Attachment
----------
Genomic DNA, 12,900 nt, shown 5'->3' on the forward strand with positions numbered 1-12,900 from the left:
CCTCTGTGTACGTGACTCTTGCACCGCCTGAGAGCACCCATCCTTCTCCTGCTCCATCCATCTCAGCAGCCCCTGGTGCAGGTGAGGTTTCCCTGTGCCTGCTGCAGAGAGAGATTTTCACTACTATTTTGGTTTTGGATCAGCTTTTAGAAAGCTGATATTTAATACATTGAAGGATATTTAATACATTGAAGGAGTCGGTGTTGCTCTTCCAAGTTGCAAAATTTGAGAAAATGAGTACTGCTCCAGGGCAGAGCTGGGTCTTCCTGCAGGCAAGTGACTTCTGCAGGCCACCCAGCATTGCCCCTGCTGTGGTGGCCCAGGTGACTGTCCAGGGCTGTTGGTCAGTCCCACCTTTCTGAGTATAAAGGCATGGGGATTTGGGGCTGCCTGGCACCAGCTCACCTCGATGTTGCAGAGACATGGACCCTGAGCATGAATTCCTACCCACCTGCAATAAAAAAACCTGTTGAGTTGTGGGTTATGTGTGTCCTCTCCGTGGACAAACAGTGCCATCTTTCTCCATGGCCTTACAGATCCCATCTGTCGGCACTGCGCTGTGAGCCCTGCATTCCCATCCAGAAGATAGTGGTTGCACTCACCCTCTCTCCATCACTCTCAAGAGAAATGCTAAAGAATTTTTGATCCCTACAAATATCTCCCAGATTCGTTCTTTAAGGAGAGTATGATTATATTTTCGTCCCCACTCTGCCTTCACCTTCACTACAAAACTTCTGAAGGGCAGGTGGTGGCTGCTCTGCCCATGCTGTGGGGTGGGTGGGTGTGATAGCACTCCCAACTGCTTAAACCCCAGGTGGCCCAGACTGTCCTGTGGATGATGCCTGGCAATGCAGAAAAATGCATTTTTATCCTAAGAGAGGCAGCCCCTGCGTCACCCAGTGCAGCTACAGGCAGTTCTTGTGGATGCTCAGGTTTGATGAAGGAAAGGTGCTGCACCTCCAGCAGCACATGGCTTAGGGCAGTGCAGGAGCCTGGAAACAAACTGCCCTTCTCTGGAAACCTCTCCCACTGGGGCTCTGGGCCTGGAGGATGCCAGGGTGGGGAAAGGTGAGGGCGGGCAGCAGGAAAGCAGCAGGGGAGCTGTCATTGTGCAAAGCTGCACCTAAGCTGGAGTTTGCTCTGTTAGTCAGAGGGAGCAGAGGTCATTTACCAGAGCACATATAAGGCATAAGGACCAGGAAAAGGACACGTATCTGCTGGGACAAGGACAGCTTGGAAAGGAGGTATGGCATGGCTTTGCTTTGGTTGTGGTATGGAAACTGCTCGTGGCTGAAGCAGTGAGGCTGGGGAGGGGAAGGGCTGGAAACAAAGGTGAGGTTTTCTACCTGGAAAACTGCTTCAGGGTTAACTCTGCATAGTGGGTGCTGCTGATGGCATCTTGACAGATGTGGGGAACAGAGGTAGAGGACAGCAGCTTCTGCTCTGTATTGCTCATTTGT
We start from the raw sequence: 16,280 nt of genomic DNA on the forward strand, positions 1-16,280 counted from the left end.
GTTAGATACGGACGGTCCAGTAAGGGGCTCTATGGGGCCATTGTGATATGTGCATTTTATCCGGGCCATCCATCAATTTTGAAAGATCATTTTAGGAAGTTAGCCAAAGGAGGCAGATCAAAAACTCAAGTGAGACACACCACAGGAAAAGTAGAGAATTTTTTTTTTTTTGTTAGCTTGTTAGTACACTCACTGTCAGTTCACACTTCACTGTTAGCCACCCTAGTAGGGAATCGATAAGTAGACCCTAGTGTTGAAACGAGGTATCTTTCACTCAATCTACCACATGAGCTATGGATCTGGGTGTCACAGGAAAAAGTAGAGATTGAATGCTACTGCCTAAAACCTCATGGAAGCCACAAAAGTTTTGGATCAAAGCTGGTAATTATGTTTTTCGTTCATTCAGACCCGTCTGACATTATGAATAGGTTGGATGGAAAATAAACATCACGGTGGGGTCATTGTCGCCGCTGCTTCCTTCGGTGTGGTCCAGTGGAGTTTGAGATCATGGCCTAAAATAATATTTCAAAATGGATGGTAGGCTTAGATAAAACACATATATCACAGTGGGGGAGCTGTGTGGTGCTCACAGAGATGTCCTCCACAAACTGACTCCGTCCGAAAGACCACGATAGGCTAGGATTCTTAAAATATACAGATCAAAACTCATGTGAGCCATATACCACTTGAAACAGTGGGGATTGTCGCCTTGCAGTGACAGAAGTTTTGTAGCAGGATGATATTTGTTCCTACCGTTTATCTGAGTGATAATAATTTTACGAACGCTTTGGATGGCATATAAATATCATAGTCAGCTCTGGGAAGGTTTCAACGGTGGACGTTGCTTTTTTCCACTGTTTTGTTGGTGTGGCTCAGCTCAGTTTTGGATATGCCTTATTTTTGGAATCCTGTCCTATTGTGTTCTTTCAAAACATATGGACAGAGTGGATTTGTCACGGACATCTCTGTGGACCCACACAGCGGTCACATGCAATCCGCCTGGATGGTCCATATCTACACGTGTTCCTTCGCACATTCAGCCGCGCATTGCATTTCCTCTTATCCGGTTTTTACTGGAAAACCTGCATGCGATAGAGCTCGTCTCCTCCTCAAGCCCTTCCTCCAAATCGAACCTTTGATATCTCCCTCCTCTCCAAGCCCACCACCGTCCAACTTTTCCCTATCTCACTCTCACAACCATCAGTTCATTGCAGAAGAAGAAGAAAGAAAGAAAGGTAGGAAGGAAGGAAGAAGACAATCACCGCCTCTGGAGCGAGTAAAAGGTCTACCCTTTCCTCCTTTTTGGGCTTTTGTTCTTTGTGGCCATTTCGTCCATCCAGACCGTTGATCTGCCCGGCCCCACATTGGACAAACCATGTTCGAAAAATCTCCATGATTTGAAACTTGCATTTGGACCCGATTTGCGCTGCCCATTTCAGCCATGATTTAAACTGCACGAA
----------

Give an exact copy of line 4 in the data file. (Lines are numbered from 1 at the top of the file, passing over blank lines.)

GTTAGATACGGACGGTCCAGTAAGGGGCTCTATGGGGCCATTGTGATATGTGCATTTTATCCGGGCCATCCATCAATTTTGAAAGATCATTTTAGGAAGTTAGCCAAAGGAGGCAGATCAAAAACTCAAGTGAGACACACCACAGGAAAAGTAGAGAATTTTTTTTTTTTTGTTAGCTTGTTAGTACACTCACTGTCAGTTCACACTTCACTGTTAGCCACCCTAGTAGGGAATCGATAAGTAGACCCTAGTGTTGAAACGAGGTATCTTTCACTCAATCTACCACATGAGCTATGGATCTGGGTGTCACAGGAAAAAGTAGAGATTGAATGCTACTGCCTAAAACCTCATGGAAGCCACAAAAGTTTTGGATCAAAGCTGGTAATTATGTTTTTCGTTCATTCAGACCCGTCTGACATTATGAATAGGTTGGATGGAAAATAAACATCACGGTGGGGTCATTGTCGCCGCTGCTTCCTTCGGTGTGGTCCAGTGGAGTTTGAGATCATGGCCTAAAATAATATTTCAAAATGGATGGTAGGCTTAGATAAAACACATATATCACAGTGGGGGAGCTGTGTGGTGCTCACAGAGATGTCCTCCACAAACTGACTCCGTCCGAAAGACCACGATAGGCTAGGATTCTTAAAATATACAGATCAAAACTCATGTGAGCCATATACCACTTGAAACAGTGGGGATTGTCGCCTTGCAGTGACAGAAGTTTTGTAGCAGGATGATATTTGTTCCTACCGTTTATCTGAGTGATAATAATTTTACGAACGCTTTGGATGGCATATAAATATCATAGTCAGCTCTGGGAAGGTTTCAACGGTGGACGTTGCTTTTTTCCACTGTTTTGTTGGTGTGGCTCAGCTCAGTTTTGGATATGCCTTATTTTTGGAATCCTGTCCTATTGTGTTCTTTCAAAACATATGGACAGAGTGGATTTGTCACGGACATCTCTGTGGACCCACACAGCGGTCACATGCAATCCGCCTGGATGGTCCATATCTACACGTGTTCCTTCGCACATTCAGCCGCGCATTGCATTTCCTCTTATCCGGTTTTTACTGGAAAACCTGCATGCGATAGAGCTCGTCTCCTCCTCAAGCCCTTCCTCCAAATCGAACCTTTGATATCTCCCTCCTCTCCAAGCCCACCACCGTCCAACTTTTCCCTATCTCACTCTCACAACCATCAGTTCATTGCAGAAGAAGAAGAAAGAAAGAAAGGTAGGAAGGAAGGAAGAAGACAATCACCGCCTCTGGAGCGAGTAAAAGGTCTACCCTTTCCTCCTTTTTGGGCTTTTGTTCTTTGTGGCCATTTCGTCCATCCAGACCGTTGATCTGCCCGGCCCCACATTGGACAAACCATGTTCGAAAAATCTCCATGATTTGAAACTTGCATTTGGACCCGATTTGCGCTGCCCATTTCAGCCATGATTTAAACTGCACGAA